I remember seeing a dear friend of mine at shul just a few weeks after Adam's surgery. I had gone to services by myself and she came up to me and she told me how strong I was and what a pillar I was for my family and how much grace I was showing. Those were beautiful words, spoken with such sincerity but they were words that saddened me, because all I could think of as she spoke them was the tantrum I had thrown just days before. A full out, three-year-old style tantrum. Where I literally laid down on the floor in the middle of my hallway and kicked so hard my shoes flew off my feet and screamed with so much force, I literally wet my pants and while it is true that a simple sneeze could cause me to do that at that stage of pregnancy, the fact remains that I completely lost control of myself while poor Adam sat and watched, helplessly. I was not graceful. Or strong for that matter.
But then I remembered that there were days that all of this was almost normal. That walking with Adam up and down the cardiac floor with a walker and a tank of oxygen seemed ordinary, not outrageous. That talking about blocked arteries, chest tubes, heart catheterizations, HDL and LDL levels and statins became commonplace. There was even a night where Adam and I curled up in his hospital bed together (where I had to be careful not to yank on his iv or telemetry wires) and watched Seinfeld reruns while eating takeout from one of our favorite restaurants.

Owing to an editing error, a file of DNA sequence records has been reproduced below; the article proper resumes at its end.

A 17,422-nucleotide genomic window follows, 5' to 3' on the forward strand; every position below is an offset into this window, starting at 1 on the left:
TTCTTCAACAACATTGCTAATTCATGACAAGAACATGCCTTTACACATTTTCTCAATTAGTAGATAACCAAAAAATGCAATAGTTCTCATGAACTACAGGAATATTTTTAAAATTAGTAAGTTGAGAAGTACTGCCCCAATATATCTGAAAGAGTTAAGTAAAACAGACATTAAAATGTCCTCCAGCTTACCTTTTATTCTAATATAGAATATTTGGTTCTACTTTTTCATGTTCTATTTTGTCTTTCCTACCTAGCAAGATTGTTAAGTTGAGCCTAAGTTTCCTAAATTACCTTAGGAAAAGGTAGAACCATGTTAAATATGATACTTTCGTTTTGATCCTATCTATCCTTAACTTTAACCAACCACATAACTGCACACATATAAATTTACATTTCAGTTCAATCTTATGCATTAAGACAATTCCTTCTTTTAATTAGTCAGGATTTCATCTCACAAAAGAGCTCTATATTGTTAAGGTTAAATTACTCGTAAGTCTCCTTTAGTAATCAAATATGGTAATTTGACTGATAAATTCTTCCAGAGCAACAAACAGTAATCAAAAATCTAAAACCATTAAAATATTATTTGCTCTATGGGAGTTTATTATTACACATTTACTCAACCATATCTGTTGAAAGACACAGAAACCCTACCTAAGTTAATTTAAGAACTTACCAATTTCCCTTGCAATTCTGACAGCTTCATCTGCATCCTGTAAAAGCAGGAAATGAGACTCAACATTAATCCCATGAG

There some pretty dark days. Days I wish I could redo. Days where I was surprised that I could behave so badly. Days where I was ravaged with fear. Days where I was just simply exhausted from taking care of everyone else but myself. But there were bright days too. Many bright in fact. Days where Adam and I sat together in his hospital room, grateful that all we were dealing with was, in all honesty, a common condition that was easily treatable (relatively speaking anyway). I whispered a prayer of gratitude every time I walked past the Winship Cancer Institute knowing how much worse it would be if that's were I was headed instead of the cardiac step down floor of the hospital. I remember being at one of the surgeons' offices prior to Adam's surgery. My heart was heavy with sadness and I looked at the floor and at my feet peeking out from my round, pregnant tummy, while everyone else in the waiting room looked at my growing belly. I was feeling very sorry for myself and got up to use the ladies room. As I did, I had to pass an oncologist's office. I was slapped out of my self-piteous reverie and was filled with an abundance of gratitude that "all" Adam needed was some silly old heart surgery. I couldn't fathom how difficult it would be to force myself to walk into the office of an oncologist. Instantly, our situation seemed so small and inconsequential.